• The more ‘democratic’ view sees the role as facilitator, or coordinator.

  • The more ‘educational’ view sees it as that of adviser, teacher, source of expertise, etc.

  • Adair identified three overlapping areas: achieving the task, building and maintaining the team, and developing in
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5.3.4 Leadership theory summary

This brief review of leadership theories has indicated that there are no simple answers to what it is that makes some leaders more effective than others, and no single best leadership style or approach. What matters is that the style adopted should fit with the expectations of those being led and be consistent with the task at hand (that is, it should not ignore the specific characteristics of the task itself).

There are no simple answers, which is perhaps why this continues to be the s
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5.3.3 Contingency theories

Contingency theories are based on the idea that there is no single best style of leadership but that the most effective style depends upon the circumstances. The aspects of the circumstances identified as significant are:

  • the leader's characteristics and style (thus absorbing the two earlier theories).

  • the subordinates' expectations and experience.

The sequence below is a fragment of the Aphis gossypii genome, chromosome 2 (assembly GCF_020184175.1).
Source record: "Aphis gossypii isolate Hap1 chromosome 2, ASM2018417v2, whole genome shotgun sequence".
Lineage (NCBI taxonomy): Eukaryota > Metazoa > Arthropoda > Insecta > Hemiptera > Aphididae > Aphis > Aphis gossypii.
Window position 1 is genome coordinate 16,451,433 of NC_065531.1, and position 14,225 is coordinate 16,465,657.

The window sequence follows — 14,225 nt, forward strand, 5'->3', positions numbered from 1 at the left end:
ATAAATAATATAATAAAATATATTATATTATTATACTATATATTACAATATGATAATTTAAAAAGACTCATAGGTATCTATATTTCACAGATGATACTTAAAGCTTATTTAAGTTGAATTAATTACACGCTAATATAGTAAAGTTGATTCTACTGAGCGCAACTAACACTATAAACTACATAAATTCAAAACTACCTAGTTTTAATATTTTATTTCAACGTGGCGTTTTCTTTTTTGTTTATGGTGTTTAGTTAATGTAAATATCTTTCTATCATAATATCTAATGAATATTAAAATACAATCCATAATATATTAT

• the nature of the task and the organisational environment.


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5.3.2 Style theories

Style theories are based on the assumption that it is the style of leadership that matters. The alternative styles are generally phrased in terms of ‘task centred’ or ‘person centred’; these have also been called ‘structuring’ and ‘supporting’ styles, corresponding roughly to the ‘scientific’ and ‘social relations’ styles of management.

The leadership styles are not mutually exclusive and can be represented in the form of a grid, as in Author(s): The Open University

5.3 Leadership theories

Many theories about leadership tend to focus on the question ‘What is it that makes one leader more effective than another?’ The hope is that by observing carefully enough how successful leaders operate, it will be possible to arrive at a theory which will either enable others to be more effective leaders, or at least enable organisations to select better leaders. These theories of leadership fall into three broad categories: trait theories, style theories and contingency theories. I'll e
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5.2.2 Owning problems

Problem ownership is a tricky issue. It's also an issue that good leaders get right instinctively, and poor leaders get wrong consistently. The point is that there are two distinct classes of problems faced by leaders. The first consists of problems which are owned by the group members. Examples include when some additional resources are required, when instructions are not understood or when members complain that something is wrong. Under these conditions the leader's function is to provide p
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5.2.1 Providing evaluative feedback

One of the roles of a leader is to provide group members with feedback on their performance. This is often an uncomfortable process for both the leader and the recipient. The main reason for this is a failure by both parties adequately to distinguish between the individual and what is being evaluated. When criticism is carelessly given, it is easy for the recipient to take it as an attack on his or her self-esteem. The result is that the recipient resists the feedback and responds in a defens